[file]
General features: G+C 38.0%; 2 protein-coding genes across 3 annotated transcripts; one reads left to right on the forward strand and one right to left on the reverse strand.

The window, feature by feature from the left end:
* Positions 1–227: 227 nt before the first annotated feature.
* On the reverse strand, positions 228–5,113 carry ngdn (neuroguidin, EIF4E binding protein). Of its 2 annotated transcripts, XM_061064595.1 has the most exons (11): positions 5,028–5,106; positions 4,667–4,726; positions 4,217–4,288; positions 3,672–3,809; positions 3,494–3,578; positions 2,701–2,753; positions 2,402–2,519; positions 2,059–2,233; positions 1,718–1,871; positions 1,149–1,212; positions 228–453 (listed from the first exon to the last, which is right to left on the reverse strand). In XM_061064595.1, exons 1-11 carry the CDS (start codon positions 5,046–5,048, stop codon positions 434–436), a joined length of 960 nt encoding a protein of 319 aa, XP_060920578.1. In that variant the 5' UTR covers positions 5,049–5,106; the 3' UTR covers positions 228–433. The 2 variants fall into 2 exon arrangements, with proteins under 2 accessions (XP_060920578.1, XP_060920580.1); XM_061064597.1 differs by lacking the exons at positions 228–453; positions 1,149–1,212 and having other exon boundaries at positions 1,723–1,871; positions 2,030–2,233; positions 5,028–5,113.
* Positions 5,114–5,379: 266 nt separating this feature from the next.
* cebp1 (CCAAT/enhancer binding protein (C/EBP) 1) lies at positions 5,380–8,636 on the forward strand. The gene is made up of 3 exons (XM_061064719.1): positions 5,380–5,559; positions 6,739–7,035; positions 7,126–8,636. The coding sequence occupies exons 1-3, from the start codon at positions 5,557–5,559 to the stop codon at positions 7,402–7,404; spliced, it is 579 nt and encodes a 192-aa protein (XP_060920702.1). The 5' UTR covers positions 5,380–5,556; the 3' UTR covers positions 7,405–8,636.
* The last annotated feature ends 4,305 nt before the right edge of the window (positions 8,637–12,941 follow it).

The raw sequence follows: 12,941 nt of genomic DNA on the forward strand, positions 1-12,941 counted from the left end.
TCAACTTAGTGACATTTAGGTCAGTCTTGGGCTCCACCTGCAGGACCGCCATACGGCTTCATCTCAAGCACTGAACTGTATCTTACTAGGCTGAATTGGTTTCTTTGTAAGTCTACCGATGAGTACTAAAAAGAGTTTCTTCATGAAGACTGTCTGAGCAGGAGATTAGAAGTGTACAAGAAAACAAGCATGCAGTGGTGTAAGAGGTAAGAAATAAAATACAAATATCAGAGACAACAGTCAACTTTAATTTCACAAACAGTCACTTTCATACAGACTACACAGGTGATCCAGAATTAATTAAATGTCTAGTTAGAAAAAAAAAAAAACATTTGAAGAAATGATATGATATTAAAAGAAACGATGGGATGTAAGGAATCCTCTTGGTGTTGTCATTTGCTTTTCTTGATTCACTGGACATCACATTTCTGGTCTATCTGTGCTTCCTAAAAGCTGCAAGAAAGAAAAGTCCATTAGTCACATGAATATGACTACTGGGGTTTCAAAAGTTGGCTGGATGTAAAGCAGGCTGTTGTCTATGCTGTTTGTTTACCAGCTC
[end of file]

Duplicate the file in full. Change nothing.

General features: G+C 38.0%; 2 protein-coding genes across 3 annotated transcripts; one reads left to right on the forward strand and one right to left on the reverse strand.

The window, feature by feature from the left end:
* Positions 1–227: 227 nt before the first annotated feature.
* On the reverse strand, positions 228–5,113 carry ngdn (neuroguidin, EIF4E binding protein). Of its 2 annotated transcripts, XM_061064595.1 has the most exons (11): positions 5,028–5,106; positions 4,667–4,726; positions 4,217–4,288; positions 3,672–3,809; positions 3,494–3,578; positions 2,701–2,753; positions 2,402–2,519; positions 2,059–2,233; positions 1,718–1,871; positions 1,149–1,212; positions 228–453 (listed from the first exon to the last, which is right to left on the reverse strand). In XM_061064595.1, exons 1-11 carry the CDS (start codon positions 5,046–5,048, stop codon positions 434–436), a joined length of 960 nt encoding a protein of 319 aa, XP_060920578.1. In that variant the 5' UTR covers positions 5,049–5,106; the 3' UTR covers positions 228–433. The 2 variants fall into 2 exon arrangements, with proteins under 2 accessions (XP_060920578.1, XP_060920580.1); XM_061064597.1 differs by lacking the exons at positions 228–453; positions 1,149–1,212 and having other exon boundaries at positions 1,723–1,871; positions 2,030–2,233; positions 5,028–5,113.
* Positions 5,114–5,379: 266 nt separating this feature from the next.
* cebp1 (CCAAT/enhancer binding protein (C/EBP) 1) lies at positions 5,380–8,636 on the forward strand. The gene is made up of 3 exons (XM_061064719.1): positions 5,380–5,559; positions 6,739–7,035; positions 7,126–8,636. The coding sequence occupies exons 1-3, from the start codon at positions 5,557–5,559 to the stop codon at positions 7,402–7,404; spliced, it is 579 nt and encodes a 192-aa protein (XP_060920702.1). The 5' UTR covers positions 5,380–5,556; the 3' UTR covers positions 7,405–8,636.
* The last annotated feature ends 4,305 nt before the right edge of the window (positions 8,637–12,941 follow it).

The raw sequence follows: 12,941 nt of genomic DNA on the forward strand, positions 1-12,941 counted from the left end.
TCAACTTAGTGACATTTAGGTCAGTCTTGGGCTCCACCTGCAGGACCGCCATACGGCTTCATCTCAAGCACTGAACTGTATCTTACTAGGCTGAATTGGTTTCTTTGTAAGTCTACCGATGAGTACTAAAAAGAGTTTCTTCATGAAGACTGTCTGAGCAGGAGATTAGAAGTGTACAAGAAAACAAGCATGCAGTGGTGTAAGAGGTAAGAAATAAAATACAAATATCAGAGACAACAGTCAACTTTAATTTCACAAACAGTCACTTTCATACAGACTACACAGGTGATCCAGAATTAATTAAATGTCTAGTTAGAAAAAAAAAAAAACATTTGAAGAAATGATATGATATTAAAAGAAACGATGGGATGTAAGGAATCCTCTTGGTGTTGTCATTTGCTTTTCTTGATTCACTGGACATCACATTTCTGGTCTATCTGTGCTTCCTAAAAGCTGCAAGAAAGAAAAGTCCATTAGTCACATGAATATGACTACTGGGGTTTCAAAAGTTGGCTGGATGTAAAGCAGGCTGTTGTCTATGCTGTTTGTTTACCAGCTC